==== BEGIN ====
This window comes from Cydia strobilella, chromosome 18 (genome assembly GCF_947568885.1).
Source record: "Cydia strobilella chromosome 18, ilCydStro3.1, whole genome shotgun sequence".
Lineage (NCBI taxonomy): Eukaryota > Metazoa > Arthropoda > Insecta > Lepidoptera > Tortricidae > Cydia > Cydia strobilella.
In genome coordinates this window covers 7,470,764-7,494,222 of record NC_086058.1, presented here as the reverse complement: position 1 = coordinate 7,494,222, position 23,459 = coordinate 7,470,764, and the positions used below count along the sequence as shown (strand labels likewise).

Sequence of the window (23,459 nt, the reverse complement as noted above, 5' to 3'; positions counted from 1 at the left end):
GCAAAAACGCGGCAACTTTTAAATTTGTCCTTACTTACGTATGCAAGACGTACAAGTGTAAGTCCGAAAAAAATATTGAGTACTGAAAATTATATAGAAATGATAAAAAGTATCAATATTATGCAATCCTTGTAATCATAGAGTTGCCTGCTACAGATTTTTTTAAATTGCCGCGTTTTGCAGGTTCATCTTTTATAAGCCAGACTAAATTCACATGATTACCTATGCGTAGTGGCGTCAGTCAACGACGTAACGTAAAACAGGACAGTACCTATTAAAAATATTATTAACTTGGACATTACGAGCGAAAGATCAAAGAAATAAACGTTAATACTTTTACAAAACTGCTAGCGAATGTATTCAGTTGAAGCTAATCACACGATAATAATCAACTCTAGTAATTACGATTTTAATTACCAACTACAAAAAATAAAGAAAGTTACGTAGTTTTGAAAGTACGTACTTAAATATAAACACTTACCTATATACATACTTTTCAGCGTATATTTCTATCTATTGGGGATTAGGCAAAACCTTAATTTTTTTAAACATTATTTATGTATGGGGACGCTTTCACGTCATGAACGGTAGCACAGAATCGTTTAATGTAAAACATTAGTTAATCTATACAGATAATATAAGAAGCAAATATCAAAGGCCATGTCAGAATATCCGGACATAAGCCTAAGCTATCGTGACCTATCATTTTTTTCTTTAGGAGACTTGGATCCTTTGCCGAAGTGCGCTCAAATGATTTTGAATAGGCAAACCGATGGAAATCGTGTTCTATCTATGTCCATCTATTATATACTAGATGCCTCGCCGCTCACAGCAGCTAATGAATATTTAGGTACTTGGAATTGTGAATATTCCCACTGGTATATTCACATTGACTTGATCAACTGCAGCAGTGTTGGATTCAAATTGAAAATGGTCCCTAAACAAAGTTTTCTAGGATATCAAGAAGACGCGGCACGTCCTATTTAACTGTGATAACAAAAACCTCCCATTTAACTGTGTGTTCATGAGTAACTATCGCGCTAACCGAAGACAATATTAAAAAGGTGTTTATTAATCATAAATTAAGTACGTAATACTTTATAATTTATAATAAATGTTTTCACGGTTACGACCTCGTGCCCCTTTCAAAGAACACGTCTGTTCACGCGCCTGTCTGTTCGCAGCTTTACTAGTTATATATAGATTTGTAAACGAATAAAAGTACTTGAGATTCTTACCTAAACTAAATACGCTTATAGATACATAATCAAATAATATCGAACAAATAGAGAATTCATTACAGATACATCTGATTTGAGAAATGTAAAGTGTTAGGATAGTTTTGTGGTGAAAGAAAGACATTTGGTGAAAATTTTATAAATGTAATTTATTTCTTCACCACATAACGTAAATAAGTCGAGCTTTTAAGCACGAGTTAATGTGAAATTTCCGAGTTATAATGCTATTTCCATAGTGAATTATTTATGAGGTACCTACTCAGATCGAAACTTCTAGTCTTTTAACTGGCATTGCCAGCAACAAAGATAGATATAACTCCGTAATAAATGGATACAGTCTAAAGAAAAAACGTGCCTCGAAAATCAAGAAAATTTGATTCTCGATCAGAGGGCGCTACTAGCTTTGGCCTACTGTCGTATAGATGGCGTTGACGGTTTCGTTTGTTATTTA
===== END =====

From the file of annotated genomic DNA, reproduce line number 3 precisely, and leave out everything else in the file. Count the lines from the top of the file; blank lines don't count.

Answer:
Lineage (NCBI taxonomy): Eukaryota > Metazoa > Arthropoda > Insecta > Lepidoptera > Tortricidae > Cydia > Cydia strobilella.